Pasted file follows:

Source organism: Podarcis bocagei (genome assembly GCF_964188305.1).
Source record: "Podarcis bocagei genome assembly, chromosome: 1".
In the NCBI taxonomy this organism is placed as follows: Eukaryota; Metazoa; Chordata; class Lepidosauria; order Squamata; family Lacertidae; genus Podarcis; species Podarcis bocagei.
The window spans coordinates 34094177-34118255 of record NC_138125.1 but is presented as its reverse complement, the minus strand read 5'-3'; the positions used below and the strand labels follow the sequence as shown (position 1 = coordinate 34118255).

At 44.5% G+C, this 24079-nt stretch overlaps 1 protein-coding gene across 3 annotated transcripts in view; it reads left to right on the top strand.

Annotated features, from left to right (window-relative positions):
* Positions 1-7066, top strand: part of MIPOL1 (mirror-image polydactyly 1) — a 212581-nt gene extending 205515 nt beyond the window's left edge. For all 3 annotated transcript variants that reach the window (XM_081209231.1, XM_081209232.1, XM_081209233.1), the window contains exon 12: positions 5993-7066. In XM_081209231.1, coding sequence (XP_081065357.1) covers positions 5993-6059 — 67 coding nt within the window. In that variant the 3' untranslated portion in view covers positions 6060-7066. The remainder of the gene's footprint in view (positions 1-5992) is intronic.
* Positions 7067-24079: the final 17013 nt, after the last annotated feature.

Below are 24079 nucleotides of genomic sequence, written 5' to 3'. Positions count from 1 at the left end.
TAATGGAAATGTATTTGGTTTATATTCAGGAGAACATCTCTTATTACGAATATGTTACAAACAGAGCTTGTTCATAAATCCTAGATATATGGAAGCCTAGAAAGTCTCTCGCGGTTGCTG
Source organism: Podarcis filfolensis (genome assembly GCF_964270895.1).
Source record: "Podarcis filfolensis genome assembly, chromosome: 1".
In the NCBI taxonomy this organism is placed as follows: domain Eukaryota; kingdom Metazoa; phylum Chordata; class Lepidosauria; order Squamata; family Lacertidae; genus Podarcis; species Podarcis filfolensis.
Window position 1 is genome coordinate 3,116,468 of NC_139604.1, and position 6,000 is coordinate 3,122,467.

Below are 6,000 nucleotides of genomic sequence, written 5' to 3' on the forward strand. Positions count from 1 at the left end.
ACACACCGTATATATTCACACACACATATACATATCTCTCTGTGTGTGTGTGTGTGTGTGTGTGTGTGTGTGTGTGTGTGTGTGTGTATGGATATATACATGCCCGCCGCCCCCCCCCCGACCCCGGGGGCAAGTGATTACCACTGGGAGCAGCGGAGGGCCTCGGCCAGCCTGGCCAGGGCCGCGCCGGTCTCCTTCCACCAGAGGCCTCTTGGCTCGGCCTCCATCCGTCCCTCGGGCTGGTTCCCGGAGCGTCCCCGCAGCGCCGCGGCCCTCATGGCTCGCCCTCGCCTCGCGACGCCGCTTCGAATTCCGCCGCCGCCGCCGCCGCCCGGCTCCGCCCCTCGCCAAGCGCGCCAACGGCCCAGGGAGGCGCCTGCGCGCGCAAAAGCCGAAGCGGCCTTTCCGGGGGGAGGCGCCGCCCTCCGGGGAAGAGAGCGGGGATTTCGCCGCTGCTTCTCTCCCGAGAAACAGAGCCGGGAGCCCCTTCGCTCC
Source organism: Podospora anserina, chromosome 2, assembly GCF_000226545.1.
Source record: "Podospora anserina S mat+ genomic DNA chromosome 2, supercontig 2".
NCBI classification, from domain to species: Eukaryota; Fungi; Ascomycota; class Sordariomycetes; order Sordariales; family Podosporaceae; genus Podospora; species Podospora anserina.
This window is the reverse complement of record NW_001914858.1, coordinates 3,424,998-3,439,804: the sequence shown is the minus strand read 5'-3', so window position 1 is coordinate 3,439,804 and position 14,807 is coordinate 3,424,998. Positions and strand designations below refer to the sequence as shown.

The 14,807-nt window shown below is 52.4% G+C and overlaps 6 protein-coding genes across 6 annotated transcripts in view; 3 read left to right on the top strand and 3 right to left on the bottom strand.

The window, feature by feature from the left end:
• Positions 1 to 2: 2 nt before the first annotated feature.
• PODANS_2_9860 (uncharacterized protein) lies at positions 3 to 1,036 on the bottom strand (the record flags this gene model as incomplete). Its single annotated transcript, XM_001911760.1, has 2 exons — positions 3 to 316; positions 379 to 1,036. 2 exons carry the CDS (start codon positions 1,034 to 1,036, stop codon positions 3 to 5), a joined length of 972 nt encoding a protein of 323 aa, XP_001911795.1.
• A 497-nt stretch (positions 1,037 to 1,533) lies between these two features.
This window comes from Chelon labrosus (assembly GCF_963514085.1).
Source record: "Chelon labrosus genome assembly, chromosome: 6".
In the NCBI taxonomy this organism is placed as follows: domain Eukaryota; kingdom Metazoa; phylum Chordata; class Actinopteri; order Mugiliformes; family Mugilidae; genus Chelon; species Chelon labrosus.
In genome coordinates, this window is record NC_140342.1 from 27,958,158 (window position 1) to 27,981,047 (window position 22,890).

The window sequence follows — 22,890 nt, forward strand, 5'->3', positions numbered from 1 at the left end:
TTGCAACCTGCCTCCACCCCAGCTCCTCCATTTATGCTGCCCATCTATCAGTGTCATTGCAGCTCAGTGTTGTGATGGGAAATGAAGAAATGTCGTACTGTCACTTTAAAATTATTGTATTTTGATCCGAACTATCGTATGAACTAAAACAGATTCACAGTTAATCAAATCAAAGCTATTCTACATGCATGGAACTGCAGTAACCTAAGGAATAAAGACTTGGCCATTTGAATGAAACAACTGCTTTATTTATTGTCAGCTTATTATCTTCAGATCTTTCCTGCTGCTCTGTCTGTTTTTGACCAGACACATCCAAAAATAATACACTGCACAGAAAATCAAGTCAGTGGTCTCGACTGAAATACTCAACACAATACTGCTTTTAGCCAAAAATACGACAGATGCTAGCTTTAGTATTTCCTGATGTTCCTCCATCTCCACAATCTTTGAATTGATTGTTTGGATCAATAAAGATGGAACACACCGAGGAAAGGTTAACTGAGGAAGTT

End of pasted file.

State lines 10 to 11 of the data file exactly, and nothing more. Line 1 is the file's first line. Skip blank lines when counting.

TAATGGAAATGTATTTGGTTTATATTCAGGAGAACATCTCTTATTACGAATATGTTACAAACAGAGCTTGTTCATAAATCCTAGATATATGGAAGCCTAGAAAGTCTCTCGCGGTTGCTG
Source organism: Podarcis filfolensis (genome assembly GCF_964270895.1).